The use of drone aircraft that killed civilians during recent conflicts started the legal ball rolling, with most navies now realizing that robots at sea are both legal and necessary. Conventional research establishments such as the CDE, DSTL and DARPA cannot move fast enough to keep pace with experimental models from SMEs. But, most SMEs are not MOD or NATO approved, never could be and would not want to be so bound - such as to limit potential. 




Starting at the beginning, note that the terms “ship” and “vessel” are synonymous in international law. For example, the 1982 U.N. Convention on the Law of the Sea (UNCLOS) 9, although it does not define either term, uses them interchangeably. Also, the International Convention for the Prevention of Pollution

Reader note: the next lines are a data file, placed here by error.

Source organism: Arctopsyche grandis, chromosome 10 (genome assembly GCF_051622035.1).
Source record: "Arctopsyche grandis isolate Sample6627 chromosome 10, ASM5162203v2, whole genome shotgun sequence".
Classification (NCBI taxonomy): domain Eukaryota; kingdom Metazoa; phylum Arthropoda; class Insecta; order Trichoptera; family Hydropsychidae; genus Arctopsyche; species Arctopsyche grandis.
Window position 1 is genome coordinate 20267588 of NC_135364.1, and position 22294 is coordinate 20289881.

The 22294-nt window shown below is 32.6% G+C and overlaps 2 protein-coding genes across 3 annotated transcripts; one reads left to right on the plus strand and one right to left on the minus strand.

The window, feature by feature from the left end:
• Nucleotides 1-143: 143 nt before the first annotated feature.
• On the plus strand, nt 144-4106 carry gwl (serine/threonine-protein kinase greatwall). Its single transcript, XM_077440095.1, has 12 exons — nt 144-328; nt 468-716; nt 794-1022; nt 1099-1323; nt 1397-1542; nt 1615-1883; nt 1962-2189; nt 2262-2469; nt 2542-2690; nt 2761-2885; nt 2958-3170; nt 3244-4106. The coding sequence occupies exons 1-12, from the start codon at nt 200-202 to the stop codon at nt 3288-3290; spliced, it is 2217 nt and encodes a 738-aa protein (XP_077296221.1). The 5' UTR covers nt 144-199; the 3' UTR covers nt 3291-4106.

from Ships, 1973, as Modified by the Protocol of 1978 (MARPOL), negotiated under the auspices of International Maritime Organization (IMO), defines “ship” to mean “a vessel of any type whatsoever operating in the marine environment and includes hydrofoil boats, air-cushion vehicles, submersibles, floating craft and fixed or floating platforms.” 




Next, neither international treaty nor customary law specifically prohibits the development and use of unmanned systems in military operations. In fact, there is no international law particular to robotic (unmanned) systems at all. There are though other laws applying to war in general that we must observe.




Where we are concerned with zero carbon transport, we note that the term “weapon” does not include launch or delivery platforms including, but not limited to, ships or aircraft, but rather the weapons or weapon systems contained on those platforms. Thus, development of our platform is not subject to rules of war, only rules of the sea. That said we are keen to take this further for those interested in keeping the peace. Peace bringing economic stability.